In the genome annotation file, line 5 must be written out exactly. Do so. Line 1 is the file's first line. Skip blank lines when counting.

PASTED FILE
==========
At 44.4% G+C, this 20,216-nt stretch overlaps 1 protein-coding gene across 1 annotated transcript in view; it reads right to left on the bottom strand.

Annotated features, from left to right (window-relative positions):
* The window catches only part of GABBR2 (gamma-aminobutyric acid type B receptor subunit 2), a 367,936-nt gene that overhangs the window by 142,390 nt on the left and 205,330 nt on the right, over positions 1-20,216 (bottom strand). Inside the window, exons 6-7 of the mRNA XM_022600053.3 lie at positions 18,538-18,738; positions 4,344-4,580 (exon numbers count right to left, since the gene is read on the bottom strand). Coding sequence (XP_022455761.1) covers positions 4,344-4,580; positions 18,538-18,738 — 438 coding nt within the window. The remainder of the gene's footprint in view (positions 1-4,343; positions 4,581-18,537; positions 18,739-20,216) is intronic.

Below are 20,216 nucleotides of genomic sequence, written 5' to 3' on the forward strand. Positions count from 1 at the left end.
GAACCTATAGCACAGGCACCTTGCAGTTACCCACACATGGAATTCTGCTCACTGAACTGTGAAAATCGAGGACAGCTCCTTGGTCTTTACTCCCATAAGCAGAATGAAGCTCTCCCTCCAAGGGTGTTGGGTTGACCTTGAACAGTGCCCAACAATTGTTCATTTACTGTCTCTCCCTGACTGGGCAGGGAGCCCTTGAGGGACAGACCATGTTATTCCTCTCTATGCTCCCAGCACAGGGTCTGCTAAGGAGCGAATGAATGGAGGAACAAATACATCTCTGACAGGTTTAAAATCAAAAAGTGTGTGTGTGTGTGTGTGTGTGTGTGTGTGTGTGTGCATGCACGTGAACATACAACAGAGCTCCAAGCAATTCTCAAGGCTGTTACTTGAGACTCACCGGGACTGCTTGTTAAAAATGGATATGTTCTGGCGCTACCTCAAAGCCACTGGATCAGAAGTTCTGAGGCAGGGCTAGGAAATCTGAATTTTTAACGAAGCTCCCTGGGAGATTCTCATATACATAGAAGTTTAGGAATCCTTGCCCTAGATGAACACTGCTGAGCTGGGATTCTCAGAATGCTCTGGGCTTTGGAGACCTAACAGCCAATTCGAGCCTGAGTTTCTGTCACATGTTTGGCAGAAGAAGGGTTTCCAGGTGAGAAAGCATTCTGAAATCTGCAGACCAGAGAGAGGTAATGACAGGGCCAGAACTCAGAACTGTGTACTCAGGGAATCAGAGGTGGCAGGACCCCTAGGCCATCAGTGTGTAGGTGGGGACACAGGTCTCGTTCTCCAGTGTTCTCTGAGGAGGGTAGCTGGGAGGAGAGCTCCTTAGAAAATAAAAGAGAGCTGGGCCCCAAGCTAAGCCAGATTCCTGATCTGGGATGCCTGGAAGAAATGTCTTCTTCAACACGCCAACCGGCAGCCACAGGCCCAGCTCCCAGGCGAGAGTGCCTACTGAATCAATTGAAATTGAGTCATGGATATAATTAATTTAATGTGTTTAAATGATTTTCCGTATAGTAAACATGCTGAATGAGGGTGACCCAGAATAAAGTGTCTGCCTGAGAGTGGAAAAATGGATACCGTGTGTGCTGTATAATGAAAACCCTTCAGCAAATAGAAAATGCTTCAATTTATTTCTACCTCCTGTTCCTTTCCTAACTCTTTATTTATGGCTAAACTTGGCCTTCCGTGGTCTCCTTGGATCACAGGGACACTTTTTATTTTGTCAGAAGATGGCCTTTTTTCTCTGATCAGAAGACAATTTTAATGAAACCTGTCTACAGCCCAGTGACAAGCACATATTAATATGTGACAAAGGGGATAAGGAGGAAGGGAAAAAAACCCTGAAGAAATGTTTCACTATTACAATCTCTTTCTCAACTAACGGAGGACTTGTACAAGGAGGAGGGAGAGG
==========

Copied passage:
GAACCTATAGCACAGGCACCTTGCAGTTACCCACACATGGAATTCTGCTCACTGAACTGTGAAAATCGAGGACAGCTCCTTGGTCTTTACTCCCATAAGCAGAATGAAGCTCTCCCTCCAAGGGTGTTGGGTTGACCTTGAACAGTGCCCAACAATTGTTCATTTACTGTCTCTCCCTGACTGGGCAGGGAGCCCTTGAGGGACAGACCATGTTATTCCTCTCTATGCTCCCAGCACAGGGTCTGCTAAGGAGCGAATGAATGGAGGAACAAATACATCTCTGACAGGTTTAAAATCAAAAAGTGTGTGTGTGTGTGTGTGTGTGTGTGTGTGTGTGTGCATGCACGTGAACATACAACAGAGCTCCAAGCAATTCTCAAGGCTGTTACTTGAGACTCACCGGGACTGCTTGTTAAAAATGGATATGTTCTGGCGCTACCTCAAAGCCACTGGATCAGAAGTTCTGAGGCAGGGCTAGGAAATCTGAATTTTTAACGAAGCTCCCTGGGAGATTCTCATATACATAGAAGTTTAGGAATCCTTGCCCTAGATGAACACTGCTGAGCTGGGATTCTCAGAATGCTCTGGGCTTTGGAGACCTAACAGCCAATTCGAGCCTGAGTTTCTGTCACATGTTTGGCAGAAGAAGGGTTTCCAGGTGAGAAAGCATTCTGAAATCTGCAGACCAGAGAGAGGTAATGACAGGGCCAGAACTCAGAACTGTGTACTCAGGGAATCAGAGGTGGCAGGACCCCTAGGCCATCAGTGTGTAGGTGGGGACACAGGTCTCGTTCTCCAGTGTTCTCTGAGGAGGGTAGCTGGGAGGAGAGCTCCTTAGAAAATAAAAGAGAGCTGGGCCCCAAGCTAAGCCAGATTCCTGATCTGGGATGCCTGGAAGAAATGTCTTCTTCAACACGCCAACCGGCAGCCACAGGCCCAGCTCCCAGGCGAGAGTGCCTACTGAATCAATTGAAATTGAGTCATGGATATAATTAATTTAATGTGTTTAAATGATTTTCCGTATAGTAAACATGCTGAATGAGGGTGACCCAGAATAAAGTGTCTGCCTGAGAGTGGAAAAATGGATACCGTGTGTGCTGTATAATGAAAACCCTTCAGCAAATAGAAAATGCTTCAATTTATTTCTACCTCCTGTTCCTTTCCTAACTCTTTATTTATGGCTAAACTTGGCCTTCCGTGGTCTCCTTGGATCACAGGGACACTTTTTATTTTGTCAGAAGATGGCCTTTTTTCTCTGATCAGAAGACAATTTTAATGAAACCTGTCTACAGCCCAGTGACAAGCACATATTAATATGTGACAAAGGGGATAAGGAGGAAGGGAAAAAAACCCTGAAGAAATGTTTCACTATTACAATCTCTTTCTCAACTAACGGAGGACTTGTACAAGGAGGAGGGAGAGG